integrating GPG with deniable steganography

Ted Cabeen secabeen at
Tue Mar 20 17:50:03 CET 2001

In message <20010320155941.D27738 at>, "Matthias Urlichs" writes:
>Hmm. Don't most crypto algorithms just look like random bits when you
>don't have the key?
>Therefore, a stego algorithm which replaces the lower bit of a noisy
>audio or video file should be perfectly safe, assuming (a) that lower
>bit is truly random, and (b) nobody can get at the original image.
>(b) is not always easy, but essentially a solved problem. (a) isn't
>quite that simple, but IMHO still much further along than early crypto.

Doesn't work.  First, what audio or video file are you using?  Something
public, or something you created?  Have you established that you commonly send
large audio and video files that you've created to this person? PPS is a good
start on this process, as it stops some of the simpler traffic analysis

Second, your adversary can look at the file and compare it to what the file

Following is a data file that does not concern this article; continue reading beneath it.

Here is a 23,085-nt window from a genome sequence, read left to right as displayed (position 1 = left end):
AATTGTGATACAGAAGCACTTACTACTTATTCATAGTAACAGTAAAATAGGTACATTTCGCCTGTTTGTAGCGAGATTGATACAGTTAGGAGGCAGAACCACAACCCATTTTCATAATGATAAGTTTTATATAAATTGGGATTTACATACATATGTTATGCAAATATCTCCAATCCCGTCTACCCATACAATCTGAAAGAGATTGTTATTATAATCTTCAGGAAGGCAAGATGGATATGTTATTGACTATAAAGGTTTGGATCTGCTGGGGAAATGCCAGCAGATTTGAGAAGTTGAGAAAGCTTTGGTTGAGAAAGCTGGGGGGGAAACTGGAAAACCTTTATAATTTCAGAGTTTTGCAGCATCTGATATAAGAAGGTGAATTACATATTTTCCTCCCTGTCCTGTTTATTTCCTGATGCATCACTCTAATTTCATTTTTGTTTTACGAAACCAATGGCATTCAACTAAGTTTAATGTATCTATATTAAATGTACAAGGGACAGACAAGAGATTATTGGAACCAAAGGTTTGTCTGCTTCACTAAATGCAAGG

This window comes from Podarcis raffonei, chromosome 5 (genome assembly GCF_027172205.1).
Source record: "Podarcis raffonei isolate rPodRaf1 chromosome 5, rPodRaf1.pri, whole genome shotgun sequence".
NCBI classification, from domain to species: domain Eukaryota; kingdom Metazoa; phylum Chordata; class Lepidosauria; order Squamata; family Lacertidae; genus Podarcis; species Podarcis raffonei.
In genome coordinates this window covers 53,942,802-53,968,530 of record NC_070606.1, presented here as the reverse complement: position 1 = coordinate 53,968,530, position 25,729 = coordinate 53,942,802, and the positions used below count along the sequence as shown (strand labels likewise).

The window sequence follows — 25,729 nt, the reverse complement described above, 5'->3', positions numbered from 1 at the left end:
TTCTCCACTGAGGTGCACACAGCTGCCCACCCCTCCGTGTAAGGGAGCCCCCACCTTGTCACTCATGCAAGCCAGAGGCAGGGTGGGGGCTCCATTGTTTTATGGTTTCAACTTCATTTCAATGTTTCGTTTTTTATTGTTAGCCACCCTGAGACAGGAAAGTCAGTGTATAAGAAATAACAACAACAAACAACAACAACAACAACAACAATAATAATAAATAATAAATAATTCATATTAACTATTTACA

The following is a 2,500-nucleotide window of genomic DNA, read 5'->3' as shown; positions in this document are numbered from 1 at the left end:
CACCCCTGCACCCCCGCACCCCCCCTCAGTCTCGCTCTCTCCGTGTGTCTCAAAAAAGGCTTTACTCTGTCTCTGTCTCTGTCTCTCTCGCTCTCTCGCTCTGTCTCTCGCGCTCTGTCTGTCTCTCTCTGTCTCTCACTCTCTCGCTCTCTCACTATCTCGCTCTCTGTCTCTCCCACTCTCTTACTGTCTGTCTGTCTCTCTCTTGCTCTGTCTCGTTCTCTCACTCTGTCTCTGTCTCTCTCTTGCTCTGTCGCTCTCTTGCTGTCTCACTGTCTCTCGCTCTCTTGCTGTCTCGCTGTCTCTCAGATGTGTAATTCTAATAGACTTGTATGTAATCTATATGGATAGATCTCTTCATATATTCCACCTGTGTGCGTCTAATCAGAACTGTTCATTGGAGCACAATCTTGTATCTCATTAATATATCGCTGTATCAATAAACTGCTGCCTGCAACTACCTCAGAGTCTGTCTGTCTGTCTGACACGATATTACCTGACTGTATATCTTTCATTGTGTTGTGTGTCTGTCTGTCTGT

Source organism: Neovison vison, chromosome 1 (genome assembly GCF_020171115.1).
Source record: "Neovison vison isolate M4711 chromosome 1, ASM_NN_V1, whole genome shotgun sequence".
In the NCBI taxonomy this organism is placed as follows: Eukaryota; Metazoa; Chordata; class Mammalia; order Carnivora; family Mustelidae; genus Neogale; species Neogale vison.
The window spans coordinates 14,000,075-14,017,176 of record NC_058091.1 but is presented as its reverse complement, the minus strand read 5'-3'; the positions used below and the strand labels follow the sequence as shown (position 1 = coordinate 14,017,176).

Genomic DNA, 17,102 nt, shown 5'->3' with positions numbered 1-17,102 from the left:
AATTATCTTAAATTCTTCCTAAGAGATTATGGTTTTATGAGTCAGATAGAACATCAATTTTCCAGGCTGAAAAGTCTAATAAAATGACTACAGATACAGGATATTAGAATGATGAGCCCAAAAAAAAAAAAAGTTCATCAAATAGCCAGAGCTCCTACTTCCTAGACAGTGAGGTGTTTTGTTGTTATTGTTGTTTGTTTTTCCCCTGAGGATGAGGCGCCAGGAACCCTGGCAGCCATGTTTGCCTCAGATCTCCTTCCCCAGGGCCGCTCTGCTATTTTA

should look like, whether they have the unmodified original or not.  If it's a
music or video file, they can tell if each bit of sound/graphics doesn't match
up with it should be.  If you have a portion of the graphic with a smooth
color change, and then add stego to it, the picture will still look smooth,
but the data won't, and that's all they need.

There are probably other reasons as well, but I haven't looked into this
specific stuff recently.   

Ted Cabeen          secabeen at
Check Website or Keyserver for PGP/GPG Key BA0349D2      secabeen at
"I have taken all knowledge to be my province." -F. Bacon  secabeen at
"Human kind cannot bear very much reality."-T.S.Eliot        cabeen at

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